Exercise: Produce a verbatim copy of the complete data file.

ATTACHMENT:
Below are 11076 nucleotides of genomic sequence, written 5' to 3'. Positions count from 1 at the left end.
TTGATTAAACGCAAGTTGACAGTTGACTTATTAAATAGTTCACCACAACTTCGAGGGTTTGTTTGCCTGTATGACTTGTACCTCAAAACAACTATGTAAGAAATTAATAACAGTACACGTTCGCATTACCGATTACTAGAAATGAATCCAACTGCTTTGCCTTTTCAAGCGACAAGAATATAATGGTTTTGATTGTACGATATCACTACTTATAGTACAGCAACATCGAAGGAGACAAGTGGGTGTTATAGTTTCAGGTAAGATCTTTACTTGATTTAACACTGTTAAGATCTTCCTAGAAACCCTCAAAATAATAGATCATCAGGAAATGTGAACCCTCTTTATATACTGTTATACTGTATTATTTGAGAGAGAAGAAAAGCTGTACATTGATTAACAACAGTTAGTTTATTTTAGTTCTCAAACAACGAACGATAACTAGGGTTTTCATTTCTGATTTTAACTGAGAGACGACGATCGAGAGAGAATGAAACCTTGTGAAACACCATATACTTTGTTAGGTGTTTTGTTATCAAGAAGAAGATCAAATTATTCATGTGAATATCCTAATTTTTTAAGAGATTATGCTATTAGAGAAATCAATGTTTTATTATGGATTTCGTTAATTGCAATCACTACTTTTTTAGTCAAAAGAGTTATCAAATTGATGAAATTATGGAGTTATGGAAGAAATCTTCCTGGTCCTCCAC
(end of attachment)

Below are 11076 nucleotides of genomic sequence, written 5' to 3'. Positions count from 1 at the left end.
TTGATTAAACGCAAGTTGACAGTTGACTTATTAAATAGTTCACCACAACTTCGAGGGTTTGTTTGCCTGTATGACTTGTACCTCAAAACAACTATGTAAGAAATTAATAACAGTACACGTTCGCATTACCGATTACTAGAAATGAATCCAACTGCTTTGCCTTTTCAAGCGACAAGAATATAATGGTTTTGATTGTACGATATCACTACTTATAGTACAGCAACATCGAAGGAGACAAGTGGGTGTTATAGTTTCAGGTAAGATCTTTACTTGATTTAACACTGTTAAGATCTTCCTAGAAACCCTCAAAATAATAGATCATCAGGAAATGTGAACCCTCTTTATATACTGTTATACTGTATTATTTGAGAGAGAAGAAAAGCTGTACATTGATTAACAACAGTTAGTTTATTTTAGTTCTCAAACAACGAACGATAACTAGGGTTTTCATTTCTGATTTTAACTGAGAGACGACGATCGAGAGAGAATGAAACCTTGTGAAACACCATATACTTTGTTAGGTGTTTTGTTATCAAGAAGAAGATCAAATTATTCATGTGAATATCCTAATTTTTTAAGAGATTATGCTATTAGAGAAATCAATGTTTTATTATGGATTTCGTTAATTGCAATCACTACTTTTTTAGTCAAAAGAGTTATCAAATTGATGAAATTATGGAGTTATGGAAGAAATCTTCCTGGTCCTCCAC